Scientists at the Fred Hutchinson Cancer Research Center report that they have found a specific strain of Helicobacter pylori strongly correlated with stomach cancer. They say their study (“Increased H. pylori stool shedding and EPIYA-D cagA alleles are associated with gastric cancer in an East Asian hospital”), published in PLOS ONE, could eventually be used to shape therapeutic and screening strategies for patients.
“Helicobacter pylori infection increases risk for gastric cancer. Geographic variation in gastric cancer risk has been attributed to variation in carriage and type of the H. pylori oncogene cagA. Colonization density may also influence disease and cagA has been associated with higher shedding in stool. However, the relationship between H. pylori load in the stool and in the stomach is not clear,” write the investigators.
“To investigate possible differences in H. pylori load in the stomach and shedding in stool, H. pylori load and cagA genotype were assessed using droplet digital PCR assays on gastric mucosa and stool samples from 49 urea breath test–positive individuals, including 25 gastric cancer and 24 noncancer subjects at Henan Cancer Hospital, Henan, China.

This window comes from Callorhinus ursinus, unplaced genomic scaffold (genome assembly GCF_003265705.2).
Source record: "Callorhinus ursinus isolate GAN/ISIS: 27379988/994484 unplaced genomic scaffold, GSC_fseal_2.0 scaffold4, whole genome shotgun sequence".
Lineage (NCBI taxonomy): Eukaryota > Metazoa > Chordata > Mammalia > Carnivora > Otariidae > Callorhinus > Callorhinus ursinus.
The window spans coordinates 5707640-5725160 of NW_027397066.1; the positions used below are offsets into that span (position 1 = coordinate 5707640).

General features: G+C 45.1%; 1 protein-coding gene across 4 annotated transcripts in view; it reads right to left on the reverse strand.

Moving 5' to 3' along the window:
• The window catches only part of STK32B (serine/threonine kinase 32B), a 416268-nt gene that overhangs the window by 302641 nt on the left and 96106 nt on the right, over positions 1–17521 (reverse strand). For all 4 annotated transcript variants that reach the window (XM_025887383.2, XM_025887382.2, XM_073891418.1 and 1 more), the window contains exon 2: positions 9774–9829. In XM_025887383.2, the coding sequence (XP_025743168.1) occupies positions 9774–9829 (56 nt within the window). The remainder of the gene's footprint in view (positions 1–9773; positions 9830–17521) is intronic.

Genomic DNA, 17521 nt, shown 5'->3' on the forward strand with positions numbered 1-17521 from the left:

“Quantitation of H. pylori DNA indicated similar gastric loads among cancer and noncancer cases, but the gastric cancer group had a median H. pylori load in the stool that was six times higher than that of the noncancer subjects. While the cagA gene was uniformly present among study subjects, only 70% had the East Asian cagA allele, which was significantly associated with gastric cancer (Fisher’s Exact Test, p = 0.03).
“H. pylori persists in a subset of gastric cancer cases and thus may contribute to cancer progression. In this East Asian population with a high prevalence of the cagA gene, the East Asian allele could still provide a marker for gastric cancer risk.”
Collaborating with researchers at Zhengzhou University, the Fred Hutch team ran tests on 49 patients' stomach endoscopy and stool samples, looking for H. pylori with a variant of the cagA gene, known as EPIYA D. They found 91% of the patients with the EPIYA D strain also had cancer.
“We've known the H. pylori bacterium has a strong correlation to stomach cancer, but it's been difficult to pinpoint why certain patients, especially in areas like Northeast Asia, are more susceptible to stomach cancer,” says Nina Salama, Ph.D., senior author of the study and a member of Fred Hutch's Human Biology and Public Health Sciences divisions. “While it's preliminary in nature, these results could be the first step towards identifying the highest risk groups and improving screening and treatment plans.
“Unfortunately, infections like H. pylori directly or indirectly, cause up to 20% of cancers worldwide. But knowing the cause gives us a clear target to develop vaccines for prevention or tools to better recognize risk.”